Concert Review: Foster The People, April 3rd, Lee’s Palace

Toronto – Three songs. That’s all it takes to sell out a venue like Lee’s Palace these days. By selling out one of the most prestigious venues in Toronto on a strength of an EP, California’s Foster The People have definitely set a template that any up and coming bands would want to follow. The template of course, is easier said and done as I cannot remember a band whose first release was as good as Foster the People’s was. Anticipation at Lee’s was high, as the extremely sold out crowd waited anxiously for the band to arrive. Much like the Miami Horror show on Friday, I was not quite sure where all these people are coming from. I must be missing the boat somewhere.

A multitude of high pitch shrieks greeted the on stage arrival of Foster the People, perhaps shedding light as to the bands sudden rise from obscurity. Mark Foster, the baby faced shaggy hair leader, was a certified chick magnet, enticing the larger then usual female capacity to shower him with love with every glancing smile. Pulling a drum set towards the center of the stage, he started off the set with an unknown song, certainly off their new album Torches. I’ll be honest, every time I see a lead singer pull a drum kit and then proceed to bash on it, I am reminded of last year’s darlings, The Temper Trap. Much like their 2010 Australian counterparts, Foster The People’s strength lies in their singers voice. Mark Foster’s voice is a bit high pitch but it’s got a coolness to it, reminding me of Adam Levine. Combine that with the bands penchant for following a soft synth rock formula and I came away with the impression that this band is going to become the next Maroon 5. The irony of this is that I’ve only really heard a few Maroon 5 songs, but Foster The People’s what I assume Maroon 5 sound like on a good day. I could be completely wrong.

Obviously, with the rest of the songs unreleased, the show did not take hold until one of the familiar tracks got played. Once drummer Mark Pontius started with the opening beats of Houdini, the super excitable crowd started revving up, there was more screaming and it was game on. Switching between a few keyboards and singing on the microphone, Mark Foster did an admirable job as lead, although I suspect in time he will have a few more dance moves besides shrugging his shoulders up and down while singing. With only three known songs in their arsenal, the band did a good job spacing them out with their unreleased tracks. The new music I heard was very similar in vein with the released ones – light, poppy, radio friendly with a knack for catchy synth lines and singable choruses (once the crowd knows about the tracks). There wasn’t anything that was dramatically different, but I guess when you can acquire such a large fan base so quickly, why break up a good thing?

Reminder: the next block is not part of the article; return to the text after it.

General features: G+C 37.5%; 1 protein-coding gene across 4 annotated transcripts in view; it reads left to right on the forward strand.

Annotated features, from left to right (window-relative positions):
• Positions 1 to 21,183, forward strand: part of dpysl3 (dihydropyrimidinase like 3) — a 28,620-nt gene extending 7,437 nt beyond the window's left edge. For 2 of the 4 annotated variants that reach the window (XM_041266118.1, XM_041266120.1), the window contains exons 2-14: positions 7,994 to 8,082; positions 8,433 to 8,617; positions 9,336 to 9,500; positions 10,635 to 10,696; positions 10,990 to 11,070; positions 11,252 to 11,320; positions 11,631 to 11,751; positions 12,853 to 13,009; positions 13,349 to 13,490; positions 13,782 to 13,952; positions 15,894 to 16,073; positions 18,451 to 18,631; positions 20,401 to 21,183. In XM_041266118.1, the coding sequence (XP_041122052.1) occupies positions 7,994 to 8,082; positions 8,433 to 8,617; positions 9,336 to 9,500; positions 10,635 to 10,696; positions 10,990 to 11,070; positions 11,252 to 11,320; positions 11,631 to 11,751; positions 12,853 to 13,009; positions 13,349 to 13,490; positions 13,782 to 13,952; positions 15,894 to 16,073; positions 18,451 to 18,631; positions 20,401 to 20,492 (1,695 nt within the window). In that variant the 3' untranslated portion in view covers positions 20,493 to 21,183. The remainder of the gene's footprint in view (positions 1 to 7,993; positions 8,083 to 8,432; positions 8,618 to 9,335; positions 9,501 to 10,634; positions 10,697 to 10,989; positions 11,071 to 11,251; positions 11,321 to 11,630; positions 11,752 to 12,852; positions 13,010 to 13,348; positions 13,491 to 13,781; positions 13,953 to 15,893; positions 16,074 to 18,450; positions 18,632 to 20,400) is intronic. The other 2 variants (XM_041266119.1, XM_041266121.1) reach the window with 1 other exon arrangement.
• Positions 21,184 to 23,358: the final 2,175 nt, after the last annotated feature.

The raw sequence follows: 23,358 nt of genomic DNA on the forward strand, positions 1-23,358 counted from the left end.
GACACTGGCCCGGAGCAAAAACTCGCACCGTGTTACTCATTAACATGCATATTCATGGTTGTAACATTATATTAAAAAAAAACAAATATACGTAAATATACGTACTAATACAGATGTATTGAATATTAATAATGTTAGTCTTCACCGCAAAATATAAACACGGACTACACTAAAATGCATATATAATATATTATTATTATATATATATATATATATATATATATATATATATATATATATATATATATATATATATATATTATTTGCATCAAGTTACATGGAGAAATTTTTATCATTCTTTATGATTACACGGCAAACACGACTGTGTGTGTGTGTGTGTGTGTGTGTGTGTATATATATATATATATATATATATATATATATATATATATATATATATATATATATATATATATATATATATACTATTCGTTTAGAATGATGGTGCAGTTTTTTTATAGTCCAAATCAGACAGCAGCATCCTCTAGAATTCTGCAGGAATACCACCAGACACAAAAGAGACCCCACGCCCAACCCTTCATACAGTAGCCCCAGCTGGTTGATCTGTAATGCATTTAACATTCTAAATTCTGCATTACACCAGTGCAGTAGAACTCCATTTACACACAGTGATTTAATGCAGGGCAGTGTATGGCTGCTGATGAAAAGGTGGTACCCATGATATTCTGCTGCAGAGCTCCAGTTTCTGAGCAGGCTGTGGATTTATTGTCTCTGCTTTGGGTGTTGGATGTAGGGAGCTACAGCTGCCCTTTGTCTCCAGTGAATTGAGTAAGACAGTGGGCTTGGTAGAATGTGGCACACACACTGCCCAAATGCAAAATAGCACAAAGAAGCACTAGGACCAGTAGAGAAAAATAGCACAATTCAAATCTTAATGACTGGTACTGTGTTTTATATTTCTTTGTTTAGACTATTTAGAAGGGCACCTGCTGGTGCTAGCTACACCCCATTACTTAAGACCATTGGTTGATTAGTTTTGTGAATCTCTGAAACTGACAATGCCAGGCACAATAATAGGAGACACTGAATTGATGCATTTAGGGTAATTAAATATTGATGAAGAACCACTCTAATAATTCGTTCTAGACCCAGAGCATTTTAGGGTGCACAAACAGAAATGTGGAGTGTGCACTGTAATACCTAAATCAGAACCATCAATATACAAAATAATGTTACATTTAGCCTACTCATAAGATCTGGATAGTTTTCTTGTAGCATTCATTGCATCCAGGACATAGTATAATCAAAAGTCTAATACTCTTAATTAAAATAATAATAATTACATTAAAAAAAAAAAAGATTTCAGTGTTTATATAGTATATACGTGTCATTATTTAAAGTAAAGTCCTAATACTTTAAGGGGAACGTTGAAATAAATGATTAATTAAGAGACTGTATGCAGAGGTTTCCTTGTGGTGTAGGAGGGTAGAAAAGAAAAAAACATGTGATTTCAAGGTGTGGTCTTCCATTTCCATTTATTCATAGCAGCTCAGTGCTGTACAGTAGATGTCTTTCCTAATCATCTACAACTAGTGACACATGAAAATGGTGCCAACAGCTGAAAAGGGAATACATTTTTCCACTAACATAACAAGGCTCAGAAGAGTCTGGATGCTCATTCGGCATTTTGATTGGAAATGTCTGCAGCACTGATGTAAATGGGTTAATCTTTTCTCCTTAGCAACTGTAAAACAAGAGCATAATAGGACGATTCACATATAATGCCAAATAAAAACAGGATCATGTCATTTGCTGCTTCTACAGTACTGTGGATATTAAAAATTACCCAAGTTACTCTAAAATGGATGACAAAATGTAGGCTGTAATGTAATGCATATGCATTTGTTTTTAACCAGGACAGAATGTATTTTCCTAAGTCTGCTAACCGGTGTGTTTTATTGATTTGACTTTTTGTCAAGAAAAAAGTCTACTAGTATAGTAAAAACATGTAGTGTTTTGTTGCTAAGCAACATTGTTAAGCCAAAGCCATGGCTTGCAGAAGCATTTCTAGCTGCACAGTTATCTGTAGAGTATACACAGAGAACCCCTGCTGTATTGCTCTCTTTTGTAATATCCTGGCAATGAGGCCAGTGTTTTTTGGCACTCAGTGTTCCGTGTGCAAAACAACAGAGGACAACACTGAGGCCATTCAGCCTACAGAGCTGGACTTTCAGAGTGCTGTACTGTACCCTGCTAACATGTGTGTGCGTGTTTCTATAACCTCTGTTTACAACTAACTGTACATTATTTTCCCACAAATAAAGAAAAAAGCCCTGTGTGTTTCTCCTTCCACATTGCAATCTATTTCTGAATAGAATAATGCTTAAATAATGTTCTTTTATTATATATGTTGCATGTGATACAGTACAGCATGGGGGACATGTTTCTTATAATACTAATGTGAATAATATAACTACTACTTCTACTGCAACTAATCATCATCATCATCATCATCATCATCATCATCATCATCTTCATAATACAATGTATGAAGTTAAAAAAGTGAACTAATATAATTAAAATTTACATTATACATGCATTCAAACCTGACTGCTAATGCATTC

As one would expect, the ridiculously catchy single Pumped Up Kicks highlighted the show and even produced a crowd sing-a-long. For my money, this crowd was much better then the crowd from SXSW, who while enthusiastic, certainly did not have a sing-a-long with the band. A rapturous ovation later, the band returned and finished off a satisfying set with Helena Beat, allowing the sold out crowd leave happy.

With their debut album Torches out on May 24th, Foster the People will be back at the larger Mod Club on June 18th. Is it a NXNE showcase? I don’t know. What I do know is that if this band continues to put out tracks solid as the ones they’ve released, that show will be sold out. Get your tickets early.

Foster The People – Helena Beat by The Clink

Posted on by Ricky in Concerts

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Britpop lovin Chinaman, consumer of all things irrelevant. Toronto Raptors fan.